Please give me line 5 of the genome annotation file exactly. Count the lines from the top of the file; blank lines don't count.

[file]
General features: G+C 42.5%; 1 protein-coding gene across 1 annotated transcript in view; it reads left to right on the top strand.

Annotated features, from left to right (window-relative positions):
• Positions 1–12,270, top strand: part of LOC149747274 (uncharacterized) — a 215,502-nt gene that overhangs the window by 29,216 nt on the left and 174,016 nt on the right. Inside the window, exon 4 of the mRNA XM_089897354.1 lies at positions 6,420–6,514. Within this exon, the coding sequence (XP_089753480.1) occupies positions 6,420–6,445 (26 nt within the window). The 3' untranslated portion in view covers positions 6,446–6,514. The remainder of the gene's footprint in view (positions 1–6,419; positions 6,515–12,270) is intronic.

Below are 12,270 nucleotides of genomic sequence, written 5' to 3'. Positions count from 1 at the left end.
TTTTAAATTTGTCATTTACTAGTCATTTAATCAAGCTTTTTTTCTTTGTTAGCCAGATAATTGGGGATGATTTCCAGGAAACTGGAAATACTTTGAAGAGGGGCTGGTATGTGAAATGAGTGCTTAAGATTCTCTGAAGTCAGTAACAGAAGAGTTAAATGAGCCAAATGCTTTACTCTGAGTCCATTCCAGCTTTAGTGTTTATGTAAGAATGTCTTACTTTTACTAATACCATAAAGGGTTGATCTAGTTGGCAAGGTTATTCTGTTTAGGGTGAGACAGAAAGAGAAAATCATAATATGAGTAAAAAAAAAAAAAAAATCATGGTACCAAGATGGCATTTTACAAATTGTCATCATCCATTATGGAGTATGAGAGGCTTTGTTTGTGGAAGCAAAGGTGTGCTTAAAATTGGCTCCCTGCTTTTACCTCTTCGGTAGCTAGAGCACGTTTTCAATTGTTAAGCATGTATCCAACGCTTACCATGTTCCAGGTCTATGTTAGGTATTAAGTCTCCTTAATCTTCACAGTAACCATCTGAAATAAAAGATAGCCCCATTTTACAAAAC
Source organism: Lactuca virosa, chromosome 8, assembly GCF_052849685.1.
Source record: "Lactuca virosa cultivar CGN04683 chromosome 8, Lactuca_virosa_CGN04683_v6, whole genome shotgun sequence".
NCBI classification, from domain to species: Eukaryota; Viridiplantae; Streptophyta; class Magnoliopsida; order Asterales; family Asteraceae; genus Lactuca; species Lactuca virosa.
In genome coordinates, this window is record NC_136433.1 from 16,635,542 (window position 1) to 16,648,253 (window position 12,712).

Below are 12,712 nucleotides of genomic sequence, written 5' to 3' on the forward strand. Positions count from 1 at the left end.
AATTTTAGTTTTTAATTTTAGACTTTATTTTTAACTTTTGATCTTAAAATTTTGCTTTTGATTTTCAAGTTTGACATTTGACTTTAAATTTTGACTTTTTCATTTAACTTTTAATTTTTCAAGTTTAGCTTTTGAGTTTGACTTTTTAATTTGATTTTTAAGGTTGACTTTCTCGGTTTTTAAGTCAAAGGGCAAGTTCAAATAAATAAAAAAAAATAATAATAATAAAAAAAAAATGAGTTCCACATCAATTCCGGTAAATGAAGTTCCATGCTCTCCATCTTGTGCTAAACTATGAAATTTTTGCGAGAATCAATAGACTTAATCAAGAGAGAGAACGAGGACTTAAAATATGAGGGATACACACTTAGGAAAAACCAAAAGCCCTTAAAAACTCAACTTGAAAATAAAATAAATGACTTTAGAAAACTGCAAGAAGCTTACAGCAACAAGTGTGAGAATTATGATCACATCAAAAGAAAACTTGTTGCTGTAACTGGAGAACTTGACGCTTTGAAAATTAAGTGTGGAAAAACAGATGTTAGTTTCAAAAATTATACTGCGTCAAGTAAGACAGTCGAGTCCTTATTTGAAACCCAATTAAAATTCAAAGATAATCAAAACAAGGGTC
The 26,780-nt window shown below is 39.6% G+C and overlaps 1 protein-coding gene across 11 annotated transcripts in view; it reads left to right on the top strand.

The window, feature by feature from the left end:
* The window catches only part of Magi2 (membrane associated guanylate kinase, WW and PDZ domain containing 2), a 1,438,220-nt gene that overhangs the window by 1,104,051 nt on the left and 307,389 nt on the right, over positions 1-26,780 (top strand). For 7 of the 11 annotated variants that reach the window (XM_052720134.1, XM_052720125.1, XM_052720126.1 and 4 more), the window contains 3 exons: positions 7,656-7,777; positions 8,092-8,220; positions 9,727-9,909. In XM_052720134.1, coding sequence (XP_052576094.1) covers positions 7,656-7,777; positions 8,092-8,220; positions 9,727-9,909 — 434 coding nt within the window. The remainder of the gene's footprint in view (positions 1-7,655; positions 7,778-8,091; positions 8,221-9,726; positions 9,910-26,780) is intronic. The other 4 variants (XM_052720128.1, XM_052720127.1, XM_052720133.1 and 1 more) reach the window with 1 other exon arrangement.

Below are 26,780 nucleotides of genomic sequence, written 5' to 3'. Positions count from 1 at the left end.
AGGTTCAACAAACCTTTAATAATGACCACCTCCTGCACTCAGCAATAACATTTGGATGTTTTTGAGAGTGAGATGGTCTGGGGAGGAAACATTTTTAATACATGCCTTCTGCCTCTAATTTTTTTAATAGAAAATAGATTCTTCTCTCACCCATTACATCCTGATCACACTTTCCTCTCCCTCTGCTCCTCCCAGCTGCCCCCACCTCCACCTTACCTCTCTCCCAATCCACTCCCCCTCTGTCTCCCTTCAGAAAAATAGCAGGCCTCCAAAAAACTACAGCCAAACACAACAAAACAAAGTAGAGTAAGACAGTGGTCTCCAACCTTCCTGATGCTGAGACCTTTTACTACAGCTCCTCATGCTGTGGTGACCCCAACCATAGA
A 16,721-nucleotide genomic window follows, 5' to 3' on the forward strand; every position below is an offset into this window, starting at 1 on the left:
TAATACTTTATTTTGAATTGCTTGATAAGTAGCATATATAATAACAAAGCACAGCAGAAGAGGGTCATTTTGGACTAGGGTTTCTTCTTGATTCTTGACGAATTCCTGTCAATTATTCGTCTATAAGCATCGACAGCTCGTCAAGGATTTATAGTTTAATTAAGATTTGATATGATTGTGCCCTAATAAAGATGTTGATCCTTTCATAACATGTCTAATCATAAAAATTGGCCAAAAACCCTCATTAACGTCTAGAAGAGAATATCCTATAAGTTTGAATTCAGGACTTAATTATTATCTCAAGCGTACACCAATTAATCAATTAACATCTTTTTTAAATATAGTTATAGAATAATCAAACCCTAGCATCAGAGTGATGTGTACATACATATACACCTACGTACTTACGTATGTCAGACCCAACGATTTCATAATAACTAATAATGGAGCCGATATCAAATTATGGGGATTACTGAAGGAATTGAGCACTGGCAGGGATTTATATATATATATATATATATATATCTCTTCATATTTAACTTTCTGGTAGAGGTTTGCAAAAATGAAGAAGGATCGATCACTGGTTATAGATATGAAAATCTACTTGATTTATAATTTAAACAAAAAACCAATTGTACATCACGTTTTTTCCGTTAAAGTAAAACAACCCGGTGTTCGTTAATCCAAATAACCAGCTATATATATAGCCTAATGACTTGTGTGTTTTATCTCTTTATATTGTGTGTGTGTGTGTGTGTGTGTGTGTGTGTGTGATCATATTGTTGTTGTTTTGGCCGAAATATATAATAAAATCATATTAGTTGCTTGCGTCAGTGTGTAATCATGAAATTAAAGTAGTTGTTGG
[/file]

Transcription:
TTTTAAATTTGTCATTTACTAGTCATTTAATCAAGCTTTTTTTCTTTGTTAGCCAGATAATTGGGGATGATTTCCAGGAAACTGGAAATACTTTGAAGAGGGGCTGGTATGTGAAATGAGTGCTTAAGATTCTCTGAAGTCAGTAACAGAAGAGTTAAATGAGCCAAATGCTTTACTCTGAGTCCATTCCAGCTTTAGTGTTTATGTAAGAATGTCTTACTTTTACTAATACCATAAAGGGTTGATCTAGTTGGCAAGGTTATTCTGTTTAGGGTGAGACAGAAAGAGAAAATCATAATATGAGTAAAAAAAAAAAAAAAATCATGGTACCAAGATGGCATTTTACAAATTGTCATCATCCATTATGGAGTATGAGAGGCTTTGTTTGTGGAAGCAAAGGTGTGCTTAAAATTGGCTCCCTGCTTTTACCTCTTCGGTAGCTAGAGCACGTTTTCAATTGTTAAGCATGTATCCAACGCTTACCATGTTCCAGGTCTATGTTAGGTATTAAGTCTCCTTAATCTTCACAGTAACCATCTGAAATAAAAGATAGCCCCATTTTACAAAAC